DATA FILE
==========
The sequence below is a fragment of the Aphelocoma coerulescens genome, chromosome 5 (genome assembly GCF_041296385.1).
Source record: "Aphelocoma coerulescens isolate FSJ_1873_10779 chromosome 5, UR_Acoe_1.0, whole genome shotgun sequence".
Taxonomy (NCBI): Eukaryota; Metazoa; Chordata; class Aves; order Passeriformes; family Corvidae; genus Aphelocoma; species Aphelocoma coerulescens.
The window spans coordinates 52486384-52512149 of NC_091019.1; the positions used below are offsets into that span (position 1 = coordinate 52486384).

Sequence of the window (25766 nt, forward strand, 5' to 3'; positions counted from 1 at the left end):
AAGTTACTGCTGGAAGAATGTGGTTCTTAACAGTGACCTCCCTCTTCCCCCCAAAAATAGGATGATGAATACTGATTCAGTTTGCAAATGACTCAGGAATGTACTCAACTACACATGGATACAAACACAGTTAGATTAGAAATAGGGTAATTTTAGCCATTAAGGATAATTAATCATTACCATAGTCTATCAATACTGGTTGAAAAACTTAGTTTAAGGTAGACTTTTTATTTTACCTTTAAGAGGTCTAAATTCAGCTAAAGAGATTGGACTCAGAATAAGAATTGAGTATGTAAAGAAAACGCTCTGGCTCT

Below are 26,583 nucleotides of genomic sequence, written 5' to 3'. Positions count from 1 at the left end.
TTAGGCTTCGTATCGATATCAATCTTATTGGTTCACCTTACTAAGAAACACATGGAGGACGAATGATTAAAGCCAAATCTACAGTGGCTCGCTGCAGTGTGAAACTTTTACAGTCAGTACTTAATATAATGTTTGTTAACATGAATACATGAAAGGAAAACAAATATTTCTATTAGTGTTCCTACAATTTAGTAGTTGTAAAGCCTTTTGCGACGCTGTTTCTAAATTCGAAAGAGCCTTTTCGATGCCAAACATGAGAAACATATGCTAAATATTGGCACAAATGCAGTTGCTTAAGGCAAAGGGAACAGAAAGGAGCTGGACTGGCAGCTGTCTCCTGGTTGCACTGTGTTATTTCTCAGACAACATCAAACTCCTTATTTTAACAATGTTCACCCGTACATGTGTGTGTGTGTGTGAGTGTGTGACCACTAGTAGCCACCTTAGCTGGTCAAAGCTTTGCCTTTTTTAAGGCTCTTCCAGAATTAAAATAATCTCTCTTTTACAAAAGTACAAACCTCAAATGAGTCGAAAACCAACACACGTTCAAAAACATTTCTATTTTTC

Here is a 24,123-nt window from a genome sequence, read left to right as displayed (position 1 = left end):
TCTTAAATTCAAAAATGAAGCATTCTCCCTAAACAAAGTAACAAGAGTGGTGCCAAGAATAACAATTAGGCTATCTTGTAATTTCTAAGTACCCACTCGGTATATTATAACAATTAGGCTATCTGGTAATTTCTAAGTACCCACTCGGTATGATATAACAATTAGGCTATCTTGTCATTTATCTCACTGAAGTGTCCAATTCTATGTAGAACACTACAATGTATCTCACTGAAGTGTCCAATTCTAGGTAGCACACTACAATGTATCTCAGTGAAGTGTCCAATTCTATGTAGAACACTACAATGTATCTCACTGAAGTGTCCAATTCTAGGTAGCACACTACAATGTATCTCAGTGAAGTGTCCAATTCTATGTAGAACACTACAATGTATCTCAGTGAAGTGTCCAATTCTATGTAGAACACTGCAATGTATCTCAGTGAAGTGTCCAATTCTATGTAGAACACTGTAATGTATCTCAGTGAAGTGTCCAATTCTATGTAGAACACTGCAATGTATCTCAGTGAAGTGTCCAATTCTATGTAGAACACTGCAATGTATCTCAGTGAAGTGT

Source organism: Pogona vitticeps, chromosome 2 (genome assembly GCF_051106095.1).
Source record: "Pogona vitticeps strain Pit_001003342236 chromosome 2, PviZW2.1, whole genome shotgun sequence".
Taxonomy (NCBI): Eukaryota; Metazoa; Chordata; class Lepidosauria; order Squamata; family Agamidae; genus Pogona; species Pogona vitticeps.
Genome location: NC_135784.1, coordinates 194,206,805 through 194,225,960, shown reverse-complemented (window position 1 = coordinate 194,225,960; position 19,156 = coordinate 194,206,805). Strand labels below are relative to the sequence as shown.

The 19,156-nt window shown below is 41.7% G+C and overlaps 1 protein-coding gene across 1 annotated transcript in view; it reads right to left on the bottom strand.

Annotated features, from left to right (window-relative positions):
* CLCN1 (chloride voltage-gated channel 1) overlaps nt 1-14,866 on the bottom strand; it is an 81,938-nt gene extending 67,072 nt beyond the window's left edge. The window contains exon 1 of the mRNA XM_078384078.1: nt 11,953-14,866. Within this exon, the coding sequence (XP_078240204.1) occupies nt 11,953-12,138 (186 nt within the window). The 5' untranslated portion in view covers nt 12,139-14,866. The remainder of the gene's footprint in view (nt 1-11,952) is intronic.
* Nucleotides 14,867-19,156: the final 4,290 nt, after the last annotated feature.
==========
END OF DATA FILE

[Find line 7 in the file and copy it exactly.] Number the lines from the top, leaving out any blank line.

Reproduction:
Below are 26,583 nucleotides of genomic sequence, written 5' to 3'. Positions count from 1 at the left end.